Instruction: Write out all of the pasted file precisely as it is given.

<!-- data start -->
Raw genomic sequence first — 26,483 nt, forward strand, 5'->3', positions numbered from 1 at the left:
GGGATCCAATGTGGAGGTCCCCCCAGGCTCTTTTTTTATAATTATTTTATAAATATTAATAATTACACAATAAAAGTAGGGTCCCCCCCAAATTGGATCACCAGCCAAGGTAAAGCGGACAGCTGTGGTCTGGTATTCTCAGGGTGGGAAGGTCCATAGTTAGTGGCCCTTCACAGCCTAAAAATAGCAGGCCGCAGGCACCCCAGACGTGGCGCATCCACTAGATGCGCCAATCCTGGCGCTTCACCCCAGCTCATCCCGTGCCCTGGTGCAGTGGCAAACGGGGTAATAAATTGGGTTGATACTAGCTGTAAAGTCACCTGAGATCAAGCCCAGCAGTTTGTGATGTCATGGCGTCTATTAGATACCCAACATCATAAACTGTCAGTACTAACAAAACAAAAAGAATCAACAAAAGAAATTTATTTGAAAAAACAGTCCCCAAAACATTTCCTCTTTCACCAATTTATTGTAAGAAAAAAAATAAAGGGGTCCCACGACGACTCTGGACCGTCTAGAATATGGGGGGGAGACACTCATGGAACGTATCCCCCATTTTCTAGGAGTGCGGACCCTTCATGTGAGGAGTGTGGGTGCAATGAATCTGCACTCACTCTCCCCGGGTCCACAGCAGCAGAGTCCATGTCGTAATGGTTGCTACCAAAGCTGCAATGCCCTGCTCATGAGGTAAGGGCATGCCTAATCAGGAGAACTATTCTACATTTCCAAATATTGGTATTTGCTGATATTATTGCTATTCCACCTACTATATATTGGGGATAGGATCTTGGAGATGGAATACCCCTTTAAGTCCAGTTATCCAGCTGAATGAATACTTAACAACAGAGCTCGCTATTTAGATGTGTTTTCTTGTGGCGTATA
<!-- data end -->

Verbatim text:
Raw genomic sequence first — 26,483 nt, forward strand, 5'->3', positions numbered from 1 at the left:
GGGATCCAATGTGGAGGTCCCCCCAGGCTCTTTTTTTATAATTATTTTATAAATATTAATAATTACACAATAAAAGTAGGGTCCCCCCCAAATTGGATCACCAGCCAAGGTAAAGCGGACAGCTGTGGTCTGGTATTCTCAGGGTGGGAAGGTCCATAGTTAGTGGCCCTTCACAGCCTAAAAATAGCAGGCCGCAGGCACCCCAGACGTGGCGCATCCACTAGATGCGCCAATCCTGGCGCTTCACCCCAGCTCATCCCGTGCCCTGGTGCAGTGGCAAACGGGGTAATAAATTGGGTTGATACTAGCTGTAAAGTCACCTGAGATCAAGCCCAGCAGTTTGTGATGTCATGGCGTCTATTAGATACCCAACATCATAAACTGTCAGTACTAACAAAACAAAAAGAATCAACAAAAGAAATTTATTTGAAAAAACAGTCCCCAAAACATTTCCTCTTTCACCAATTTATTGTAAGAAAAAAAATAAAGGGGTCCCACGACGACTCTGGACCGTCTAGAATATGGGGGGGAGACACTCATGGAACGTATCCCCCATTTTCTAGGAGTGCGGACCCTTCATGTGAGGAGTGTGGGTGCAATGAATCTGCACTCACTCTCCCCGGGTCCACAGCAGCAGAGTCCATGTCGTAATGGTTGCTACCAAAGCTGCAATGCCCTGCTCATGAGGTAAGGGCATGCCTAATCAGGAGAACTATTCTACATTTCCAAATATTGGTATTTGCTGATATTATTGCTATTCCACCTACTATATATTGGGGATAGGATCTTGGAGATGGAATACCCCTTTAAGTCCAGTTATCCAGCTGAATGAATACTTAACAACAGAGCTCGCTATTTAGATGTGTTTTCTTGTGGCGTATA